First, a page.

Revered Chicago indie label Touch & Go Records, which has been to such iconic bands as Slint, the Jesus Lizard and Big Black, will stop releasing new albums and operate going forward as a catalog label.
A source at the label confirms the closure and adds that all albums slated to come out through the spring will still be released.
The source also said the announcement came as a complete surprise to everyone on staff. “Last week we were talking about South by Southwest, and now this has happened,” said the source.
The label will cut 20 staffers, who will work for another six weeks and then exit. The label will then operate with a “skeleton crew” through the end of the year. Their distribution company will fold; a source says all the labels that use the service have been notified.
“It was business as usual on Friday, then I called in to a meeting on Monday and was told about the layoffs,” said another source at the label.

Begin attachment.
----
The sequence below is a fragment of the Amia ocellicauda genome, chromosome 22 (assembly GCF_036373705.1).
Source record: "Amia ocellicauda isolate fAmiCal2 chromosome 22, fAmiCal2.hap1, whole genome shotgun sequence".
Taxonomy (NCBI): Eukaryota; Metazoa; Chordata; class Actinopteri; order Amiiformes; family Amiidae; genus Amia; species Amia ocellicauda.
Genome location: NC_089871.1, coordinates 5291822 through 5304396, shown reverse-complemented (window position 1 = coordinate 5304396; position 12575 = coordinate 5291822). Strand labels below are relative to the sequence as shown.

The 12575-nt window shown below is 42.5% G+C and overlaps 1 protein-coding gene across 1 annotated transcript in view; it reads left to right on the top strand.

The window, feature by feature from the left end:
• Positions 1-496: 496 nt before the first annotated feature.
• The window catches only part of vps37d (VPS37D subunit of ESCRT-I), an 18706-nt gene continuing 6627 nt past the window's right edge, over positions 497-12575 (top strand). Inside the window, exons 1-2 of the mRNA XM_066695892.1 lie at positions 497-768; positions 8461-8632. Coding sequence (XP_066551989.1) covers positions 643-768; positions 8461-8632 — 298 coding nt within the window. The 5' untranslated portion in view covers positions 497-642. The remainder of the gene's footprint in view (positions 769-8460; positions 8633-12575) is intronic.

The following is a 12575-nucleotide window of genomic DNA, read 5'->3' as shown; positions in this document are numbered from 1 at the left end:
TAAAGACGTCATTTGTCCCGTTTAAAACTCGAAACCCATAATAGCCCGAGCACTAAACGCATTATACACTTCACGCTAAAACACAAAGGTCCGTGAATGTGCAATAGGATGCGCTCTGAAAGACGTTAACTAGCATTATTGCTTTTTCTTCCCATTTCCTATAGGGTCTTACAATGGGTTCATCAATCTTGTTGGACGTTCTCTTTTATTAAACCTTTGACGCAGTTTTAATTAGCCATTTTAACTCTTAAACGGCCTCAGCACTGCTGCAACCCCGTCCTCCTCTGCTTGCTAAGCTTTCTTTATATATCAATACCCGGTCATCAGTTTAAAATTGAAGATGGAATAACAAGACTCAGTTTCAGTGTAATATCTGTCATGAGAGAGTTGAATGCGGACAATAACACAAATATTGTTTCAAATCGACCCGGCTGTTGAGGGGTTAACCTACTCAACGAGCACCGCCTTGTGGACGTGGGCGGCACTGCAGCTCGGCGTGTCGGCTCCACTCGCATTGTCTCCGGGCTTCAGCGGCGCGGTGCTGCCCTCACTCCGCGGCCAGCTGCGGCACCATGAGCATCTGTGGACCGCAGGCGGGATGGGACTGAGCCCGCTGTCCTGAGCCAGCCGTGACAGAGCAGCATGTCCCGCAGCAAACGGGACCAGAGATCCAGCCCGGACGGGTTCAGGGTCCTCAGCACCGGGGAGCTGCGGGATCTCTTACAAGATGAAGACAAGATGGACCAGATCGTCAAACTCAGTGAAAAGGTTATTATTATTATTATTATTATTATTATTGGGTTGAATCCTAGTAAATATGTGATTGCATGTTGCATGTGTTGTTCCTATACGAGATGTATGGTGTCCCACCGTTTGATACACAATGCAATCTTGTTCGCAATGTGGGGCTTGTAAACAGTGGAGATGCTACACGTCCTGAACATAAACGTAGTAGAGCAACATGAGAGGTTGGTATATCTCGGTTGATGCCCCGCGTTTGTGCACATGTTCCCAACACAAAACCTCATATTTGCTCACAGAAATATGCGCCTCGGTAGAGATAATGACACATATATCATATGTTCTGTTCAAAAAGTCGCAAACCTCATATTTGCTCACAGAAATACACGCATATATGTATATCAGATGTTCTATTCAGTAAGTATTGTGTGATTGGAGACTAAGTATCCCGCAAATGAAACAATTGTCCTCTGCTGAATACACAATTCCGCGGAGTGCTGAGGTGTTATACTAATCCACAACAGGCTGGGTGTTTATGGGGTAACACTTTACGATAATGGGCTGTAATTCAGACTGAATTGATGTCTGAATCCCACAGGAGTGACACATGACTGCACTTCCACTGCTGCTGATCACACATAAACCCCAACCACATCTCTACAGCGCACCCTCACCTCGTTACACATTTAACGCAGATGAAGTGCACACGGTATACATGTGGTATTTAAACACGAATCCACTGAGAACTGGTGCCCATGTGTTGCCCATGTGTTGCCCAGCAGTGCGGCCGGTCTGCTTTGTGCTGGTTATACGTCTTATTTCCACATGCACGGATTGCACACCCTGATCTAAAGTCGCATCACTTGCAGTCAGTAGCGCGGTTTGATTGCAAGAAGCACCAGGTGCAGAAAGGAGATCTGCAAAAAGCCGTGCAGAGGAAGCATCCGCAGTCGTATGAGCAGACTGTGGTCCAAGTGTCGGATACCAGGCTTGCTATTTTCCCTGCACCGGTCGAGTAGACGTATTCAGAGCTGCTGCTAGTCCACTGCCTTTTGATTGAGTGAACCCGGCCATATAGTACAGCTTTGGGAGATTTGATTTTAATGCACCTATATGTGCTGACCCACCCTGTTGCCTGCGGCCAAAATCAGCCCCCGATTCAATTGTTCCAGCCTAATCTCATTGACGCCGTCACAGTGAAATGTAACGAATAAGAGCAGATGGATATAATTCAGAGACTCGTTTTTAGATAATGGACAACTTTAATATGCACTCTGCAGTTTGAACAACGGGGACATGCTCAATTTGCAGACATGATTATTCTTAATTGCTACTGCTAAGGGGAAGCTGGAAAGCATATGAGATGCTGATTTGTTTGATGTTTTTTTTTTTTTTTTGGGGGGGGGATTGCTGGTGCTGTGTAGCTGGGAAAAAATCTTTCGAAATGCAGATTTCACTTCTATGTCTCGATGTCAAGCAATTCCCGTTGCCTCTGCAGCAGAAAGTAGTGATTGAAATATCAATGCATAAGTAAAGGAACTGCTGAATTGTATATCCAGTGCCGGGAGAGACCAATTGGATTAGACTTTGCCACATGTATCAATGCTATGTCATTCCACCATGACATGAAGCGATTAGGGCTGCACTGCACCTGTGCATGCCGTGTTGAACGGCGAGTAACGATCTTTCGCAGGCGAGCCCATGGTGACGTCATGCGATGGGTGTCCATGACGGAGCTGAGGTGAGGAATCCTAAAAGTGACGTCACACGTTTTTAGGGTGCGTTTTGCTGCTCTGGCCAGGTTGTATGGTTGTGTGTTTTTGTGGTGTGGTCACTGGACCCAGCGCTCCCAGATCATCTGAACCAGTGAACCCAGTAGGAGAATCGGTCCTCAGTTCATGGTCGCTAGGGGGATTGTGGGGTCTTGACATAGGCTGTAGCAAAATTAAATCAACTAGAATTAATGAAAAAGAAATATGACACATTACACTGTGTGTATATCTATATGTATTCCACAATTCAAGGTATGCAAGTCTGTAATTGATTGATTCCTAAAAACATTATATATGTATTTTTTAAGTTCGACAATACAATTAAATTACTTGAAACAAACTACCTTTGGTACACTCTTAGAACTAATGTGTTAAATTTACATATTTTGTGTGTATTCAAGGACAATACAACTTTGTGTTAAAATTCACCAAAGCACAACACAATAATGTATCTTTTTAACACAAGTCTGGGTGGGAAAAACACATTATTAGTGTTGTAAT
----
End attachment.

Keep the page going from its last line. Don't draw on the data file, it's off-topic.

Corey Rusk formed Touch & Go in 1981 at age 17, while living with his grandmother near Toledo, Ohio. He operated it in the early ’80s from Detroit, but has called Chicago home since 1986.
The label has since been home to some of the most important and influential bands in the punk, indie, hardcore and experimental worlds, including Don Caballero, Scratch Acid, Urge Overkill, Calexico, Blonde Redhead, Silkworm, Rachel’s, Mekons, Girls Against Boys, Shellac, June Of 44, the Dirty Three and Seam.
In recent years, it released early albums from the Yeah Yeah Yeahs and TV On The Radio before both bands jumped to Interscope.
“Throughout the 25 years there have always been challenges,” Rusk told Billboard in 2006. “Ultimately our goal is still the same. Doing the best job for the bands we work with does not mean selling as many records as possible. It means we have to be representing each band in a manner that’s acceptable to them. Everyone we work with is different, and every band is going to be OK with you doing different things. One of the reasons we’ve lasted so long is that we’re very conscious of feeling like we work for the band. They don’t work for us.”